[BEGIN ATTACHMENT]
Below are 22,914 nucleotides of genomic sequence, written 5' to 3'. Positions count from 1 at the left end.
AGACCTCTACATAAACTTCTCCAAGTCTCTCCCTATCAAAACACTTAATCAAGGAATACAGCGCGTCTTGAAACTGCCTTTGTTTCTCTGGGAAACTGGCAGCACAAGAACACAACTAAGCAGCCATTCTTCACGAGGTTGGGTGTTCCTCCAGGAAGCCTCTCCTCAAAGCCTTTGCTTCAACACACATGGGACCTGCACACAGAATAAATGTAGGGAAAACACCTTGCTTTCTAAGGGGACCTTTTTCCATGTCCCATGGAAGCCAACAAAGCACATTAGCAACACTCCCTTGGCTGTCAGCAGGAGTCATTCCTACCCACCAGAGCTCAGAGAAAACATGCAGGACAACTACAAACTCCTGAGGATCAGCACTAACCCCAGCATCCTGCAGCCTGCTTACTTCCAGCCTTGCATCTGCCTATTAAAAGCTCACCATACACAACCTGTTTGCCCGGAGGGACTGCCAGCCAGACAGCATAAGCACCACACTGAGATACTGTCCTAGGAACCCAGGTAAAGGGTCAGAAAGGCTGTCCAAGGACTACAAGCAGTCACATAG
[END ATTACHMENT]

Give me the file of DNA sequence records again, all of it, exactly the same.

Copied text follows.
Below are 22,914 nucleotides of genomic sequence, written 5' to 3'. Positions count from 1 at the left end.
AGACCTCTACATAAACTTCTCCAAGTCTCTCCCTATCAAAACACTTAATCAAGGAATACAGCGCGTCTTGAAACTGCCTTTGTTTCTCTGGGAAACTGGCAGCACAAGAACACAACTAAGCAGCCATTCTTCACGAGGTTGGGTGTTCCTCCAGGAAGCCTCTCCTCAAAGCCTTTGCTTCAACACACATGGGACCTGCACACAGAATAAATGTAGGGAAAACACCTTGCTTTCTAAGGGGACCTTTTTCCATGTCCCATGGAAGCCAACAAAGCACATTAGCAACACTCCCTTGGCTGTCAGCAGGAGTCATTCCTACCCACCAGAGCTCAGAGAAAACATGCAGGACAACTACAAACTCCTGAGGATCAGCACTAACCCCAGCATCCTGCAGCCTGCTTACTTCCAGCCTTGCATCTGCCTATTAAAAGCTCACCATACACAACCTGTTTGCCCGGAGGGACTGCCAGCCAGACAGCATAAGCACCACACTGAGATACTGTCCTAGGAACCCAGGTAAAGGGTCAGAAAGGCTGTCCAAGGACTACAAGCAGTCACATAG